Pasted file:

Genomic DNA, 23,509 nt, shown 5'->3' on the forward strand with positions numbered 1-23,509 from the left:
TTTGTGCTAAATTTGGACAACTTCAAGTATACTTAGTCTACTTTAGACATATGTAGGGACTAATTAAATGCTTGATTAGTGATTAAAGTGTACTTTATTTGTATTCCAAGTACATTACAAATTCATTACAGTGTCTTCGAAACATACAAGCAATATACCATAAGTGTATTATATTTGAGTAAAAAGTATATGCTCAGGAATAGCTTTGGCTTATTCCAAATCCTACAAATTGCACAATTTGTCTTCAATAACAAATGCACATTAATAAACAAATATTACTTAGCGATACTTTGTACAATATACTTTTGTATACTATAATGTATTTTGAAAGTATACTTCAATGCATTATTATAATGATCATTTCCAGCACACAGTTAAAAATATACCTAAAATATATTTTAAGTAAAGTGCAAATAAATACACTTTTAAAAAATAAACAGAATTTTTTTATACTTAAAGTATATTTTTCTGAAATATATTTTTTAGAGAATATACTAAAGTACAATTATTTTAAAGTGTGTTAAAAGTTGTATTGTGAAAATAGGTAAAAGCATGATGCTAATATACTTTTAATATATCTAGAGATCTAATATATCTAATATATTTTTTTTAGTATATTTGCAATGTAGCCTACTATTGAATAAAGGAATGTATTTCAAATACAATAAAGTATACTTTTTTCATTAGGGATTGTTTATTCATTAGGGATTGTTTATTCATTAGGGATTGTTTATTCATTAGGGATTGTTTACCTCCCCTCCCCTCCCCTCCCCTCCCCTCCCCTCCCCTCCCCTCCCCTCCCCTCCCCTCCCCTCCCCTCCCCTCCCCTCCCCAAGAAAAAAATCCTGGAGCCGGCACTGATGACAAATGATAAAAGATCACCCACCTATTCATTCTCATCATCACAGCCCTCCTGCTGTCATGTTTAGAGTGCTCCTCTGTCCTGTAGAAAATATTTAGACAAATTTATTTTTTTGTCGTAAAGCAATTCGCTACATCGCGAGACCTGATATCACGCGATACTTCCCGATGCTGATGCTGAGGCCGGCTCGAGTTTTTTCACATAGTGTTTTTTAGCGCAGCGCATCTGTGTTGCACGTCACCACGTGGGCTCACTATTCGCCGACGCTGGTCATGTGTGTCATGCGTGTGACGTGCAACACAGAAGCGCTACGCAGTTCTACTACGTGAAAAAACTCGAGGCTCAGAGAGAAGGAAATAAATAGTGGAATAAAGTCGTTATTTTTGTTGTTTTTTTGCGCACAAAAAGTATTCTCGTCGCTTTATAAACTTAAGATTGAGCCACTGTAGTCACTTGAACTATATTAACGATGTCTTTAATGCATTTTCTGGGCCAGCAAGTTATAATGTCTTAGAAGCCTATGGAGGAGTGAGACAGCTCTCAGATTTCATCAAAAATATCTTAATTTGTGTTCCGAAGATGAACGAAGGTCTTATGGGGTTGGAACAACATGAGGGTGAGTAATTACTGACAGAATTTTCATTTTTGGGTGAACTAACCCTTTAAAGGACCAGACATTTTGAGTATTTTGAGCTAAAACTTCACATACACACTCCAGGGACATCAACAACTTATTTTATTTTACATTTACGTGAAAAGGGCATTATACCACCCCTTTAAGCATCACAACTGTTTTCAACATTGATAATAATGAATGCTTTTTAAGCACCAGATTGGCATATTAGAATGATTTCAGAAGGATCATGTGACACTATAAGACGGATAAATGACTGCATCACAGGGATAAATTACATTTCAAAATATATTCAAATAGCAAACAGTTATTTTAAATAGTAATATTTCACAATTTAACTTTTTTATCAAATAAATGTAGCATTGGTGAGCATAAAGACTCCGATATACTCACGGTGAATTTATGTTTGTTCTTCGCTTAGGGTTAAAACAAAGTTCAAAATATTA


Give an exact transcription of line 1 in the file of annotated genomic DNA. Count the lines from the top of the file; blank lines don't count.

Genomic DNA, 23,509 nt, shown 5'->3' on the forward strand with positions numbered 1-23,509 from the left: